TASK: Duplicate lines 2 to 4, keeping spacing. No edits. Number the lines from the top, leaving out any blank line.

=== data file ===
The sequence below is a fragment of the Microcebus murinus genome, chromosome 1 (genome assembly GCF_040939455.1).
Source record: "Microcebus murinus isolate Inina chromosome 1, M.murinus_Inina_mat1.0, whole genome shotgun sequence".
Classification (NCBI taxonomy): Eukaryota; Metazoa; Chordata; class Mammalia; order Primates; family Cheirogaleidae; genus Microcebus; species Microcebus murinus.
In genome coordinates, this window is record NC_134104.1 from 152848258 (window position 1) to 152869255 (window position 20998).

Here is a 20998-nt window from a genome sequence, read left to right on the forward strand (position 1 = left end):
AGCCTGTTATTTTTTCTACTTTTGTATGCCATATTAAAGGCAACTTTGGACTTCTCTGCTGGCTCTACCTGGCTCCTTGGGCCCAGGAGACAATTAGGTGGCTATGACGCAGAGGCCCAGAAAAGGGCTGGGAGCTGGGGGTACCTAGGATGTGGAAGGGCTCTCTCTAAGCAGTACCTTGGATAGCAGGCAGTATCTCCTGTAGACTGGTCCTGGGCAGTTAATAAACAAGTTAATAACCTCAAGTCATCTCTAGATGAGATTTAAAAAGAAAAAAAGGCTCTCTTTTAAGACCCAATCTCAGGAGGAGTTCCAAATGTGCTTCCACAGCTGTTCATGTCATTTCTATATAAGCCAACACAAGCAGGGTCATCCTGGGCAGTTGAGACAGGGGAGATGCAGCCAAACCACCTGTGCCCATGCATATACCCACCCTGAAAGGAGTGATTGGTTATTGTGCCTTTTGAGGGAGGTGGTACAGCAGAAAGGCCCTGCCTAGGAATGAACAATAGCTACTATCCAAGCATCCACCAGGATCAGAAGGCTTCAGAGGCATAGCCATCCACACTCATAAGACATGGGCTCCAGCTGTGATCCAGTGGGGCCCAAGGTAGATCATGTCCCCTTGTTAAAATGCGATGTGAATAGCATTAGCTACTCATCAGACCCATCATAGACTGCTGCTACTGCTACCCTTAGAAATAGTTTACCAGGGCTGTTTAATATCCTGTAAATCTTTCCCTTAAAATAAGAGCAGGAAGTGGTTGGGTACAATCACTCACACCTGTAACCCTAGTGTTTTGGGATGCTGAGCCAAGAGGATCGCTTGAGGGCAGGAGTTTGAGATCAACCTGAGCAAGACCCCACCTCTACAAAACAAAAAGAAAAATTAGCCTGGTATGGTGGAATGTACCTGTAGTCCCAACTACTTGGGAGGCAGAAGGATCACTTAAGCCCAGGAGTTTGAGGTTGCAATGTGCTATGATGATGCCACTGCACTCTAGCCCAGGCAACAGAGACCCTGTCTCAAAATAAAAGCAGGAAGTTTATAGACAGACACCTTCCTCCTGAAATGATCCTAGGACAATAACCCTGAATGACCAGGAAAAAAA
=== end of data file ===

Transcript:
Source record: "Microcebus murinus isolate Inina chromosome 1, M.murinus_Inina_mat1.0, whole genome shotgun sequence".
Classification (NCBI taxonomy): Eukaryota; Metazoa; Chordata; class Mammalia; order Primates; family Cheirogaleidae; genus Microcebus; species Microcebus murinus.
In genome coordinates, this window is record NC_134104.1 from 152848258 (window position 1) to 152869255 (window position 20998).